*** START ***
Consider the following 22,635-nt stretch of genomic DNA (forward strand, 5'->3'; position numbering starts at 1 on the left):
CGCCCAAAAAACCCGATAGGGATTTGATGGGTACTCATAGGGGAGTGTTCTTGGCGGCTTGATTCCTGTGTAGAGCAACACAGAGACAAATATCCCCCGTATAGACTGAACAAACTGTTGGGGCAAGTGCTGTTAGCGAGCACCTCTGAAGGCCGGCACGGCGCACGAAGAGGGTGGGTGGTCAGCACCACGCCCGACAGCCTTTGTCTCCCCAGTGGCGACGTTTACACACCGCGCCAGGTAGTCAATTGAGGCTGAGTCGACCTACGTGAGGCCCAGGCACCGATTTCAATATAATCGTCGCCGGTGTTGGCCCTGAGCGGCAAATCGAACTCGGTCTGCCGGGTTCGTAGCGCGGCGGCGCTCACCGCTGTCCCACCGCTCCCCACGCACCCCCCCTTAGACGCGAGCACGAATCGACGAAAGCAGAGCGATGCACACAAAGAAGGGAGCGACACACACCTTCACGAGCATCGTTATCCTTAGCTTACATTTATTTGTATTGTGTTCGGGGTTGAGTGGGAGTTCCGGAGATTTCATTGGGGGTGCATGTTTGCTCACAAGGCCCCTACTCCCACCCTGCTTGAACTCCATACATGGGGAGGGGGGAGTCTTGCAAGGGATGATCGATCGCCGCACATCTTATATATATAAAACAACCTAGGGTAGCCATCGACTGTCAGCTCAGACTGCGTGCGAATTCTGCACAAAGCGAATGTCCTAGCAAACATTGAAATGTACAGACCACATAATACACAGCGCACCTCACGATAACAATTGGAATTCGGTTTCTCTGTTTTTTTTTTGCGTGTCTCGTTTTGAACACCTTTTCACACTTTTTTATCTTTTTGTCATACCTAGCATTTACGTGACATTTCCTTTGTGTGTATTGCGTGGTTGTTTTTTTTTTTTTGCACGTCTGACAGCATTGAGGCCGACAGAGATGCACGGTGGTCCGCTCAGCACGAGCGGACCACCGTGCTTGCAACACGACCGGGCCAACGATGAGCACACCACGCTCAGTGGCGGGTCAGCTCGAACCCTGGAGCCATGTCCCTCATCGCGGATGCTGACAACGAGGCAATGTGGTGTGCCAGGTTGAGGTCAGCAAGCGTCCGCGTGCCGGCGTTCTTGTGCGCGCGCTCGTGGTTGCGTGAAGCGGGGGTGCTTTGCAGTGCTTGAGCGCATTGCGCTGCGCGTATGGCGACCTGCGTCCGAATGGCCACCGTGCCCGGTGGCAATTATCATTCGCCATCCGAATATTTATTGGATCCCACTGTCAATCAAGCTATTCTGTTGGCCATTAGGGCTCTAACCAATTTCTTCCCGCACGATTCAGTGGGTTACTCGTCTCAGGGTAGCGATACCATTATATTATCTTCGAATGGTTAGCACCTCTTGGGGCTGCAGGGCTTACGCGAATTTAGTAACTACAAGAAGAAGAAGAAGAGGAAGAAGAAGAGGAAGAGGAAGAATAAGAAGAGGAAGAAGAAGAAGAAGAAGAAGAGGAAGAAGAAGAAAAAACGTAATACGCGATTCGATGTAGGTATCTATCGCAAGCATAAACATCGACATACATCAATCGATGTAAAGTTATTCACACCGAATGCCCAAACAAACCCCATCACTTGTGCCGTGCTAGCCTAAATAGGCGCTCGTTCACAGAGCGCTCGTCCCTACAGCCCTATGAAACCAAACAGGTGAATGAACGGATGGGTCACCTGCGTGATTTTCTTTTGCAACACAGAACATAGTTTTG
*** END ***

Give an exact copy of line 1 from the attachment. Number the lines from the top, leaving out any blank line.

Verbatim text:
Consider the following 22,635-nt stretch of genomic DNA (forward strand, 5'->3'; position numbering starts at 1 on the left):